Carnot Cycle (Heat Engine)

This java applet show you the physics processes of a Carnot heat engine.

Carnot cycle is a four stage reversible sequence consisting of 1. adiabatic compression
2. isothermal expansion at high temperature T2
3. adiabatic expansion
4. isothermal compression at low temperature T1

5. back to stage 1 and continue.

1. Set the starting point (Press, Volume) of the adiabatic compression process: The program will show the piston position and related information
as you move the mouse inside the P-V region.
Click the mouse to set the initial P-V value.

Before you set up the initial P-V value,
    you can click the horizon line and drag it to change the Max. pressure (Pmax).
Move the mouse to P=1 atm, and V=22.4(liter), and check out the value of PV/(nR).
Do you know how many mole of gas is inside the chamber?

2. Set the starting point for the isothermal compression process: click the mouse button again (within the possible region).
3. Press Start button to start the animation, Press Reset to reset the conditions. Click + to increase speed of animation  , click - to slow it down
    (Each click change the time scale by 1.25)
Click RIGHT mouse button to stop the animation, click it again to resume.

The efficiency of the heat engine will be displayed.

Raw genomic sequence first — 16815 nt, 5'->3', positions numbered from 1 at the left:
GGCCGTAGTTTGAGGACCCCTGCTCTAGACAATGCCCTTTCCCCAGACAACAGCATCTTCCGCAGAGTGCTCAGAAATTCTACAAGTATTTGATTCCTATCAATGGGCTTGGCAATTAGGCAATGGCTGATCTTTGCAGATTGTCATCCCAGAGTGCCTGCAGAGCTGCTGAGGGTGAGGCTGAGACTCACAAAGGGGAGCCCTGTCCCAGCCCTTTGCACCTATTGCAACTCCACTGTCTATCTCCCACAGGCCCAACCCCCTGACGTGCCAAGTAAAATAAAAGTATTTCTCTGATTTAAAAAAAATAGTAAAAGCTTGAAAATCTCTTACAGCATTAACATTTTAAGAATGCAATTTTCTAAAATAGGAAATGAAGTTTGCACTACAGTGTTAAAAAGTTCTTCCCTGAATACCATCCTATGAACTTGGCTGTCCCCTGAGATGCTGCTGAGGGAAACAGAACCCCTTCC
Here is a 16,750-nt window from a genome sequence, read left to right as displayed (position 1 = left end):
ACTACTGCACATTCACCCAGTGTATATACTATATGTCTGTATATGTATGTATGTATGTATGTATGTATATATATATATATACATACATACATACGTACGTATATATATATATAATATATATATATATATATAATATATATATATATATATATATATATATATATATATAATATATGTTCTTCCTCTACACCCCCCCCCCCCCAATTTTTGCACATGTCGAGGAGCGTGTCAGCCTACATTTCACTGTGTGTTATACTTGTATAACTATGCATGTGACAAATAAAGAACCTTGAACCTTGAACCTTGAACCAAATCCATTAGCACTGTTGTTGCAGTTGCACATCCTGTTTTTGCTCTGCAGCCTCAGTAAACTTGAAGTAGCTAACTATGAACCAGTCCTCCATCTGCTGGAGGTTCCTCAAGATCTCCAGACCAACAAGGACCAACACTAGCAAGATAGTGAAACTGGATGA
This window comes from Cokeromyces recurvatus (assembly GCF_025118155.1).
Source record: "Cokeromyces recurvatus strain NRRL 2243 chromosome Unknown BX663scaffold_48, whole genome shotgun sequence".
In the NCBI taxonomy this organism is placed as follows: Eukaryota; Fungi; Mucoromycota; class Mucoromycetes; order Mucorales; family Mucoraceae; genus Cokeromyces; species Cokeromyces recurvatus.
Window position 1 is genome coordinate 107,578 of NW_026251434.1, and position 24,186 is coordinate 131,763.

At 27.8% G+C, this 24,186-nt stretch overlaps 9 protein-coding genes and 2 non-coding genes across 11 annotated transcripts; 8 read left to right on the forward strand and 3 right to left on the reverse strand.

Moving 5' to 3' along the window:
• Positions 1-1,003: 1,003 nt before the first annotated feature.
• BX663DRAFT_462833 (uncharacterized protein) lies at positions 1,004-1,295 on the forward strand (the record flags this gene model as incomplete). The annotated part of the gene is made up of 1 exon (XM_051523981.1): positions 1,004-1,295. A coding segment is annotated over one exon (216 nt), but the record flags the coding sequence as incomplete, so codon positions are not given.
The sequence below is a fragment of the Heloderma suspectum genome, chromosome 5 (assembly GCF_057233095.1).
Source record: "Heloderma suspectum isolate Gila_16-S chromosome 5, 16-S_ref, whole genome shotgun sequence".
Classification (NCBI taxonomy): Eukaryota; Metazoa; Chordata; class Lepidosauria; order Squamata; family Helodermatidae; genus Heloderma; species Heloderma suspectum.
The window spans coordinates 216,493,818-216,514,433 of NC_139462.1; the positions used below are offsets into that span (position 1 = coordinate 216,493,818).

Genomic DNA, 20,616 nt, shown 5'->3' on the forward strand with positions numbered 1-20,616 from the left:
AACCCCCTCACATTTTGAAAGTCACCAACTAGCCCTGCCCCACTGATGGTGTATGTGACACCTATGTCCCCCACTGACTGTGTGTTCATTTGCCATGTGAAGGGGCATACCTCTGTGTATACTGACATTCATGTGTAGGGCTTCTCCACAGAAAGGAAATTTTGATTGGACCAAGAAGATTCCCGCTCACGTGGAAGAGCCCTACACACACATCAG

Different color for the gas volume represent its temperature.

Color of the piston:

Red : contact with heat reservoir at high T2 ĄC
Yellow bar within the gas volume is proportional to heat flow (In).
Green: contact with heat reservoir at low T1 ĄC Yellow bar within the piston region is proportional to heat flow (Out).

(Total length of the yellow bar is the maximum heat flow during isothermal expansion process, some of the heat were release during the isothermal compression process.)

Blue : adiabatic processĄC 4. Cp/Cv is the ratio of the specific heat of the gas at constant pressure to that at constant volume. You can enter any value larger than 1. (Be reasonable, OK!)
It will reset the program automatically.
5. While the animation is suspended, move your mouse within the PV-diagram
     to view the (P, V) values.

Your suggestions are highly appreciated!

E-mail : Please click

AuthorĄGFu-Kwun Hwang, Dept. of physics, National Taiwan Normal University
Last modified :